Security on your iOS Device
A lot has been said about the iPhone and iPad. Â It's great, magical, revolutionary, and cool. Â But not a lot of people are aware of the security features that come with an iOS device, and it's a shame. Â IT departments tend to panic when they don't know about the necessary security measures needed when such devices start showing up. Â Here are a couple of things that I would recommend to any user, particularly if you are going to start using your iOS device in a business setting.
Set a Passcode: Â This is so simple, and often overlooked because of the potential for inconvenience. Â In particular, if you let your kids use your iOS device without unlocking it first. Â But there are huge benefits. Â You have secure access to your device, and if it fails too many times it can wipe the data from the device to protect your privacy. Â How do you do it? Â Easy! Â Go to your Settings app, and then in General, click Passcode Lock. Â Then select Turn Passcode On. Â You can change your passcode, set it here, have a simple passcode (four digits) or a more complex alphanumeric passcode. Â Then, you can turn on Erase Data. Â This will wipe your data after 10 failed tries. CAUTION: Â If you have kids that play with your iOS device, they may try to get access to it several times, and could get to that 10 failed threshold. Â So keep track of your device.
Be Aware Of Your Network: Â Unbeknownst to many users out there, the wireless network in your local coffee house may not be completely safe. Â It's possible someone could be hijacking your information. Â Check which network you are using in your Settings, and be sure to always connect to your email through a secured connection (most use SSL to encrypt your connection to your mail, as Google Mail does). Â Not sure if you are connected through SSL? Â Check with your mail provider. Â And never, EVER, send any sensitive data through email. Â It's not an envelope, it's a post card. Â ANYONE can read it!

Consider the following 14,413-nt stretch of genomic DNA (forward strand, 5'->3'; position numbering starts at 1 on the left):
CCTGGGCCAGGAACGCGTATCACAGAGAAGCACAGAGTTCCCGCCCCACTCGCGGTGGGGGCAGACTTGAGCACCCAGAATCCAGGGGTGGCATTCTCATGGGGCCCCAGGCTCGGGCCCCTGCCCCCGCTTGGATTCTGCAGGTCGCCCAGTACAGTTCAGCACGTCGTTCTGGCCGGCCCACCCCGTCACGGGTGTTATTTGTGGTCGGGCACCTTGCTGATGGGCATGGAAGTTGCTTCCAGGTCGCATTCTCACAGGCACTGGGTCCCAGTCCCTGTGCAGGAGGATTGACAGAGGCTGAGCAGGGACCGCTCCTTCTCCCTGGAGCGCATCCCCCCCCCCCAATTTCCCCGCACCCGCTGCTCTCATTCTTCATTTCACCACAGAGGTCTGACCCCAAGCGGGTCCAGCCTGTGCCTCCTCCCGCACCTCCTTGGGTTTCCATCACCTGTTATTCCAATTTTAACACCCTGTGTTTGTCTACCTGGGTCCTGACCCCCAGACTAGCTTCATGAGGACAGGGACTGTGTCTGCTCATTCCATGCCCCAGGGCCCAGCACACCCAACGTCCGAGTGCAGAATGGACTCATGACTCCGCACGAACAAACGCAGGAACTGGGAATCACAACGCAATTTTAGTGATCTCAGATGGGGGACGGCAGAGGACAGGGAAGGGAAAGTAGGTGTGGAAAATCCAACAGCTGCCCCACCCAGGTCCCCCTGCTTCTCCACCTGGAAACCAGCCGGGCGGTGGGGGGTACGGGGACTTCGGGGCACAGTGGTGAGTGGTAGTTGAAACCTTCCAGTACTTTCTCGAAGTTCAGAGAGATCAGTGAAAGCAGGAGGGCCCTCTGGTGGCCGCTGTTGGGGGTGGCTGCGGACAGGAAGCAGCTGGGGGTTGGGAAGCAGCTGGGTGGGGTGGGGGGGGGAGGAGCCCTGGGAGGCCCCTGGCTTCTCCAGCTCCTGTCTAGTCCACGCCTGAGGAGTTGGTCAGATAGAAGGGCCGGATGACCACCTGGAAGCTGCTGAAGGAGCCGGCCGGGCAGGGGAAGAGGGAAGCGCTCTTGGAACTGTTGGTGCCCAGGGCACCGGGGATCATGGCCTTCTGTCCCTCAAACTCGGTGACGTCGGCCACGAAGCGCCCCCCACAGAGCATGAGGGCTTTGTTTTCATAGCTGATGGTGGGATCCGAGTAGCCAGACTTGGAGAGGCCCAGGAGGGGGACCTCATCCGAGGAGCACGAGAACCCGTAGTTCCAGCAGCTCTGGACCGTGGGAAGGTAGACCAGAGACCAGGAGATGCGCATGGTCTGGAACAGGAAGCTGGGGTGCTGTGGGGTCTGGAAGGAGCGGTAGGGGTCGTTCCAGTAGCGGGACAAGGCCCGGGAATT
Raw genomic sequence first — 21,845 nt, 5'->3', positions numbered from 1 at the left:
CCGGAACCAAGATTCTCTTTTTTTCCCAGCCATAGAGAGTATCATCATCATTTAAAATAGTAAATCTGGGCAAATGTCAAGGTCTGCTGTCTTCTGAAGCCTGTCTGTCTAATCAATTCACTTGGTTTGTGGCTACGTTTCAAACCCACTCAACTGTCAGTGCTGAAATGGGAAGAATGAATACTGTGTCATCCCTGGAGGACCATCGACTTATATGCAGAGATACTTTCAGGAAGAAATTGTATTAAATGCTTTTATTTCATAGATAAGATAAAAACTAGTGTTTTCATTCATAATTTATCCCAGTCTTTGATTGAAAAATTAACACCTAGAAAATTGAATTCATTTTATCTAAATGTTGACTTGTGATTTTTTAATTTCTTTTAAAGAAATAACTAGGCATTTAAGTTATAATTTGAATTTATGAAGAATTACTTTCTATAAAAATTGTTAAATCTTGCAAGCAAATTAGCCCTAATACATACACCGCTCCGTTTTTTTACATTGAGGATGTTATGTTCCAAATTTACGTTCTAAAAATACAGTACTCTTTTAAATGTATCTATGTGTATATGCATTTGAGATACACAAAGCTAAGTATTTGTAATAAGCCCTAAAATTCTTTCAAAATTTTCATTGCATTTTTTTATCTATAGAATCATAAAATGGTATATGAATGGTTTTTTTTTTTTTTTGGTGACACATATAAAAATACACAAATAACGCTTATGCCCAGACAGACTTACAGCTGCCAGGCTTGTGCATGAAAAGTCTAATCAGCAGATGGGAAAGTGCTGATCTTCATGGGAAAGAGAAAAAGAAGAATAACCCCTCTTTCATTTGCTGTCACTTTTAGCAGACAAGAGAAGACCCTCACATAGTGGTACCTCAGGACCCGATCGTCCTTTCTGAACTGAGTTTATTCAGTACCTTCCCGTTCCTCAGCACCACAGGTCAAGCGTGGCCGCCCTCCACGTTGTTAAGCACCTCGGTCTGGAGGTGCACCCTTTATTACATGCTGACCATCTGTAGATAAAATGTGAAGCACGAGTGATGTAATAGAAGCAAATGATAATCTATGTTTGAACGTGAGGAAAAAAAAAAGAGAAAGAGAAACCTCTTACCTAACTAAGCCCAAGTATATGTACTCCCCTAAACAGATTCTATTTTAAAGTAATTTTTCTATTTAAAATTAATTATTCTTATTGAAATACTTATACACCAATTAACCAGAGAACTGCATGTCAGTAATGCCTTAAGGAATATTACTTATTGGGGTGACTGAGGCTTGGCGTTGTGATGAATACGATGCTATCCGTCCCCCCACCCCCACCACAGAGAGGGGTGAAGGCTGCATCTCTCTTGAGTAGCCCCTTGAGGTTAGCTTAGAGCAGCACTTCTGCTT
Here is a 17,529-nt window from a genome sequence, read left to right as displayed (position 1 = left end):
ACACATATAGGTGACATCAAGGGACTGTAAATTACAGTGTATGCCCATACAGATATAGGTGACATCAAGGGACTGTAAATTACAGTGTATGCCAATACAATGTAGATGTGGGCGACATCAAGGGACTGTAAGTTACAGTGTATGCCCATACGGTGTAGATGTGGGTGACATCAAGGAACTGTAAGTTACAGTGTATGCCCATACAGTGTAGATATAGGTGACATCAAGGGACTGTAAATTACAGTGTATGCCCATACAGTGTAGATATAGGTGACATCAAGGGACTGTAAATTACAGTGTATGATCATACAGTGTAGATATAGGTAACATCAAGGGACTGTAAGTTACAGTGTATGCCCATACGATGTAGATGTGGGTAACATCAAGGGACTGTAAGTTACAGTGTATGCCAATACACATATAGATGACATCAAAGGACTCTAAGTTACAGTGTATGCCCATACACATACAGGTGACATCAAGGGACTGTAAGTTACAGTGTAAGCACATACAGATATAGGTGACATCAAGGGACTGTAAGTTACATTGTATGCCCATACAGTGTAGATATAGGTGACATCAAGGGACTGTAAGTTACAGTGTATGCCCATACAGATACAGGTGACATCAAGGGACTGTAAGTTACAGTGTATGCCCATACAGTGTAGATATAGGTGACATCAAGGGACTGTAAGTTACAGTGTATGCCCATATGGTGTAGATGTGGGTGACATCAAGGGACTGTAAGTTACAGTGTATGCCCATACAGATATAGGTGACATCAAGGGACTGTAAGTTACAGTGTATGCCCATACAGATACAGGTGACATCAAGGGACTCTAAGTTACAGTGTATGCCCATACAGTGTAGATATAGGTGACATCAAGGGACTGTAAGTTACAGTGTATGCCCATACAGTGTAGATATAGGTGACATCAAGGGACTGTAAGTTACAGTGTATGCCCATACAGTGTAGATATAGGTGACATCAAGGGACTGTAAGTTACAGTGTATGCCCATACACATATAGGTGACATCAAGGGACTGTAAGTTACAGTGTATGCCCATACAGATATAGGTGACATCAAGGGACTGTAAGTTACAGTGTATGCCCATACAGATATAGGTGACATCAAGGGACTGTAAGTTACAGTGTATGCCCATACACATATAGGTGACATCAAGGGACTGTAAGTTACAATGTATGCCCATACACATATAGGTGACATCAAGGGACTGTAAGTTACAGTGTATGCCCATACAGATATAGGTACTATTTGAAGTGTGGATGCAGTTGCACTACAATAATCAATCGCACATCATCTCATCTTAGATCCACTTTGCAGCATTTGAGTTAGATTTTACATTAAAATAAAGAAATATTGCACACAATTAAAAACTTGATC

Use MobileMe Where Is My iPhone: Â It's free now, as of iOS 4.2, and definitely worth it. Â You can track your iOS device based on your iTunes account information using GPS. Â A really cool example was used in the BBC show "Sherlock". Â That way, should your iPhone get stolen, or your iPad, you can track it's location. Â Definitely worth the 10 minutes to set it up. Â And where do you set it up? Â In your Mail, Contacts and Calendars (it is part of MobileMe, remember). Â Just add a MobileMe account, and select Find My iPhone (or iPad). Â Then using either the Find My iPhone app, or the web (www.me.com) if you are at a desktop computer, you can locate your device, display a message or a loud annoying sound, remotely lock the phone, or even remotely wipe the phone.
Physical Security: Â Nothing works better to secure your iOS device than keeping it locked when not in use. Â And I don't mean locking the screen, but locking the device physically in a drawer or office. Â For my iPhone, I keep it in my front pocket (where I would definitely notice if someone was reaching for it). Â For my iPad, I tend to keep it either locked in a drawer, in my office, or in my bag and I carry my bad with me. Â The minute you leave it down somewhere, it could be the last time you see it. Â Always be sure you get in the habit of putting your iOS device (or laptop for that matter) away. Â Cubicles are not safe, as anyone can take anything left out. Â Use a key.
Don't Jailbreak The iPhone: Okay, I know it's cool, and I know it gives you the feeling that you are "sticking it to the man" and going your own way, but think about this: Â There could be a VERY good reason why a lot of those apps only available to a Jailbroken phone are not in the App Store. Â One is that some have been proven to carry data mining information. Â What, you say? Â Someone would do such a thing? Â Ask the 50,000 plus estimated Android users that used one of 50 apps that did that very thing for them. Â Yes, people do that, and yes, they can do it on any platform that is left open and has no security safeguards. Â Apple has intentional sandboxing of apps to keep data secure to the individual app and not share anything across the board. Â Now, that being said, if you are dead set on Jailbreaking your phone, then you are on your own. I'm not your mom, and I can't tell you what to do with your life. But don't say I didn't warn you. Â And if I were corporate IT, I would make it a serious breach of company policy to have ANY jailbroken iOS devices in my DMZ.
So those are a few suggestions that I would give. Â There are a number of corporate solutions that Apple provides through it's iPhone Configuration Utility and various Mobile Device Management server partnerships, but that would be a subject for another post. Â These suggestions are general ones that should work for any user. Â Does anyone else have any suggestions or comments they would like to pass on?